Finding the right way to honor Goodwin was something Lee and the rest of Neighborhood Heavy battled with. They wanted to do something they knew Goodwin would be proud of, and would give others who didn’t know him a glimpse at who he truly was. The group decided to do what they all do best: Let the music speak.
The tracks were ones the collective felt most represented Goodwin as a rapper, and showed the “lyrical yet catchy style of Bay Area rap that he and his camp possess.” Neighborhood Heavy officially formed 4-5 months ago, but has been making music together since last year, Lee said. The collective had just performed a show together, at Venue Oakland opening on the Rich Forever Tour, two days before Goodwin died.
Like any other art form, rap is often used as a coping mechanism: a way for an artist to release and express emotions that may otherwise end up suppressed. In a tribute track titled “Aye Gee Berkeley,” Neighborhood Heavy artist “Gee” — Dana Beamon — addresses the flurry of difficult emotions he has grappled with since the death of his dear friend.
Using his lyrics, Gee describes the pressure of wanting to be strong for Goodwin’s mother, while at the same time having trouble dealing with the loss himself.
The short ballad gives listeners a glimpse into the reality of someone who has just lost a loved one: “And what we supposed to say to moms, cuz I know her heart aching, cuz mine’s doing the same, and [Aye]Gee…I can barely take it.”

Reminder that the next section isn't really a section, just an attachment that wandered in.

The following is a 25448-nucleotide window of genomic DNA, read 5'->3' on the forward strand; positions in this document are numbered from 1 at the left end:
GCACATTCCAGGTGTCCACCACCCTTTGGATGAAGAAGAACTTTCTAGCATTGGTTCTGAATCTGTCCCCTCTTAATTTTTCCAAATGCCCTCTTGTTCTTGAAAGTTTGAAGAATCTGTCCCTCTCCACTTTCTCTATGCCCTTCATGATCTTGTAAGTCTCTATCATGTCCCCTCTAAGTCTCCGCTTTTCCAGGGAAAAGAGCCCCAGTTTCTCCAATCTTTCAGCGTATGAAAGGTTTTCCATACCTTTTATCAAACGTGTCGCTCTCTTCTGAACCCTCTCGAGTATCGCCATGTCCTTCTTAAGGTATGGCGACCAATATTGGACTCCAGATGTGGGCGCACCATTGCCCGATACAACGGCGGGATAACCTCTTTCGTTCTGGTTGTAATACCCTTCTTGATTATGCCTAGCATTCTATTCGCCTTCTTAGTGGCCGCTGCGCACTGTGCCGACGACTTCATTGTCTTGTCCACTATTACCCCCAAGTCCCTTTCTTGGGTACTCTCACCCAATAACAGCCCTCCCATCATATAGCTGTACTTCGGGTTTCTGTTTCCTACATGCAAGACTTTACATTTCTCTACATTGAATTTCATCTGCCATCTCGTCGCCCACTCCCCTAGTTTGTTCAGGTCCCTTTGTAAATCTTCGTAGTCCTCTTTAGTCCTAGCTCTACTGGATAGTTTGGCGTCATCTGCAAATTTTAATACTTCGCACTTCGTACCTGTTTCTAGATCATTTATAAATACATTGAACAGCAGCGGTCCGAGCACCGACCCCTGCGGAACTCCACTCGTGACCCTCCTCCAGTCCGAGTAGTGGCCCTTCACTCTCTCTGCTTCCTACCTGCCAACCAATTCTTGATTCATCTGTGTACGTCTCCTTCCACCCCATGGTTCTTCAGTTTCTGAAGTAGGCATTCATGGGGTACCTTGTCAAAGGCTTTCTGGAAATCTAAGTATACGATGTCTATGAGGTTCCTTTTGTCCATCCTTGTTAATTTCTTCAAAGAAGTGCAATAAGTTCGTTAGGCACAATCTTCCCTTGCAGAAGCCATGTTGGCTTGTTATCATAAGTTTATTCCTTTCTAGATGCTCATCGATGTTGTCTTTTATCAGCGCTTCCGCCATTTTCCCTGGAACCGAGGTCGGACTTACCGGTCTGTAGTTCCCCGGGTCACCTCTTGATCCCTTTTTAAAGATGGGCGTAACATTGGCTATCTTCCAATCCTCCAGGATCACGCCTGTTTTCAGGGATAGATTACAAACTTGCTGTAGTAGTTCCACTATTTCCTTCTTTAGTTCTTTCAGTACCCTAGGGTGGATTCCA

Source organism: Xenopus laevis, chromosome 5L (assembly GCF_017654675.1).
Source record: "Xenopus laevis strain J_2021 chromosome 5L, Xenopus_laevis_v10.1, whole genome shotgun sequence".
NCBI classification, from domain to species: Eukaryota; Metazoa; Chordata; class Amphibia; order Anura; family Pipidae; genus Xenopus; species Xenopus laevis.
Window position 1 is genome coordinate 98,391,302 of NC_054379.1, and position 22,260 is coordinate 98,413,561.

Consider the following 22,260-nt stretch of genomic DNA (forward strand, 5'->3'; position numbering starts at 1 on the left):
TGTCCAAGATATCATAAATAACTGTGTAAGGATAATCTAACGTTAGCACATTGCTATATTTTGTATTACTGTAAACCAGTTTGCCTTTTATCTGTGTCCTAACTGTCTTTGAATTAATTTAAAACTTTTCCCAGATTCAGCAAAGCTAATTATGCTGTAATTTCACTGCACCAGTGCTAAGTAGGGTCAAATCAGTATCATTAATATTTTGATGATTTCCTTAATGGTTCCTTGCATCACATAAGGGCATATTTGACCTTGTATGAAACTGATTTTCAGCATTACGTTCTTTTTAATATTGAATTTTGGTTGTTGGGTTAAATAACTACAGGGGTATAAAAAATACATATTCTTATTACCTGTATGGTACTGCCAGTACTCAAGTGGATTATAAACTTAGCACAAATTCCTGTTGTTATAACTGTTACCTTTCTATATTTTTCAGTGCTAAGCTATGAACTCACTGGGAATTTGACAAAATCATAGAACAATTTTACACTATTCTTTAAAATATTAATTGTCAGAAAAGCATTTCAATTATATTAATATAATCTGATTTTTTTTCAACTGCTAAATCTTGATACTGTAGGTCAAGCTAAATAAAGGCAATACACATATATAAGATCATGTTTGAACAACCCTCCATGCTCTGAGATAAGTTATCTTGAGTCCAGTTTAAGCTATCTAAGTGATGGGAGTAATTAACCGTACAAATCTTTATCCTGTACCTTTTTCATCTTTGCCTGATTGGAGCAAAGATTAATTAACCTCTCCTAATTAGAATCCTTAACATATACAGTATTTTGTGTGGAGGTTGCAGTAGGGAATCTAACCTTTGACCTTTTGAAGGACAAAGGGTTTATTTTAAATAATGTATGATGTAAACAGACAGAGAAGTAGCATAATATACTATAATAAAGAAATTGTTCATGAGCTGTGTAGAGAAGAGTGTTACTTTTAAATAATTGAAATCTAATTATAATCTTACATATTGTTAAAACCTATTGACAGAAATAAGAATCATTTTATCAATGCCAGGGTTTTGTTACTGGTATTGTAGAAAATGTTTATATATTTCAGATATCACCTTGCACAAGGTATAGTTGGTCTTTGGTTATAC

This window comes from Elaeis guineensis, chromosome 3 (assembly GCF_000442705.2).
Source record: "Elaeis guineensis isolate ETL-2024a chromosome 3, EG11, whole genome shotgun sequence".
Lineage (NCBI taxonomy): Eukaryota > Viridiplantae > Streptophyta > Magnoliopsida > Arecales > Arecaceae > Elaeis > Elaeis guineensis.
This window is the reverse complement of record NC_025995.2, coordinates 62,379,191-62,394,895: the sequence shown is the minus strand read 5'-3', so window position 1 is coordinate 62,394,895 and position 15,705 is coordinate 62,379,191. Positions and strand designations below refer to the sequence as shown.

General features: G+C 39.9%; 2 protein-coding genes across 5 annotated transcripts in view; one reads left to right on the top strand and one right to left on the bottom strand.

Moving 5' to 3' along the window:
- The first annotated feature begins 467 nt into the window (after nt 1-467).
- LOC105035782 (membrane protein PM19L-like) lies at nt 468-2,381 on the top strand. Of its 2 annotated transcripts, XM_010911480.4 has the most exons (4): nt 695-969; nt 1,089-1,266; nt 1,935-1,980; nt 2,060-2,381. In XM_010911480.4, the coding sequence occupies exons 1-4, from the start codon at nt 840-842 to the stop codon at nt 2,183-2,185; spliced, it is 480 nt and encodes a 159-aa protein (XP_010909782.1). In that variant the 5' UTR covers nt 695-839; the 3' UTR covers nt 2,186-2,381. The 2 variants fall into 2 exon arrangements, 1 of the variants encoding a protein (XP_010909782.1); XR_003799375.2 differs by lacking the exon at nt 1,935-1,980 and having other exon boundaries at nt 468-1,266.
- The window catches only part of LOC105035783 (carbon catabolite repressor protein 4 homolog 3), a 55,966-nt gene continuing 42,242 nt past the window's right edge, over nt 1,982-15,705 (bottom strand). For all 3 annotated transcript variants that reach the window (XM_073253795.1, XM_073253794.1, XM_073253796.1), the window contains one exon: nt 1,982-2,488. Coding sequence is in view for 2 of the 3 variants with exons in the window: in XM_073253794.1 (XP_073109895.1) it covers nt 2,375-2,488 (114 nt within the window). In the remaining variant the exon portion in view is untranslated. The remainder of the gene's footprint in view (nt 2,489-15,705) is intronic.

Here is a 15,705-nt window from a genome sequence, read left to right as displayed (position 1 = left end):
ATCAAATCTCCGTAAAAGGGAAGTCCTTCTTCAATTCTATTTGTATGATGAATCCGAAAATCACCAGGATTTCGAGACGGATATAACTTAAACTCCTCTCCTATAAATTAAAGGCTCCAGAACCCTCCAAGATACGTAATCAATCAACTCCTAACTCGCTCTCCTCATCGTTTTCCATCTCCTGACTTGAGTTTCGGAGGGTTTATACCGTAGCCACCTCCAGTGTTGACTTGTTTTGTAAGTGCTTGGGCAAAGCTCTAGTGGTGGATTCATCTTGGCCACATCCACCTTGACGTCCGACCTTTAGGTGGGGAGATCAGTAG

After the death of their brother and friend, Neighborhood Heavy turned to the one thing that brought them all together, the music. With few positive outlets for young Black men — not just in Berkeley, but nationwide — members of Neighborhood Heavy said they needed a way to express what they were feeling.
“A lot of people hear we’re from Berkeley and they think it’s all good,” said Gee, that it’s an easy place to live and get by. “We dealing with issues over here too, and that’s what we try to show with our music. That’s what AyeGee did with his music. We all talk about our experiences.”
Over the years that’s what rap has served as: a means for Black youth to express themselves. As Black youth wait to be offered another peaceful and positive outlet to release negative emotions, they will settle for the rhymes and rhythms that have served as safe spaces and therapy sessions for decades.
Goodwin’s life ended abruptly Aug. 19. Music is one of the ways his friends and family hope to eulogize their loved one. As Berkeley continues to grieve over yet another young life lost as a result of senseless violence, let us try to establish new and innovative outlets for our youth in an effort to prevent such acts of violence in the future.
A fundraiser has been set up to help Goodwin’s family with funeral expenses. The funeral took place Wednesday, Aug. 31. The interview with Goodwin, published on YouTube in May by Via Endz, follows. (It contains graphic language.) Friends and family have been posting memorial photographs on Instagram.
Berkeley homicide victim ID’d as Alex Goodwin Jr., 22 (08.19.16)
Update: Man dead after shooting near San Pablo Park (08.19.16)
In loving memory of Terrence McCrary Jr., 1993-2016 (08.15.16)
2 BHS grads killed in separate Oakland shootings (08.14.16)
With ‘Young Lives Matter,’ dads hope to shape the future through lessons of the past (02.19.16)
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The Berkeley Police Department is offering a $15,000 reward for information leading to an arrest and conviction in the case. The BPD Homicide Detail can be reached by phone at 510-981-5741.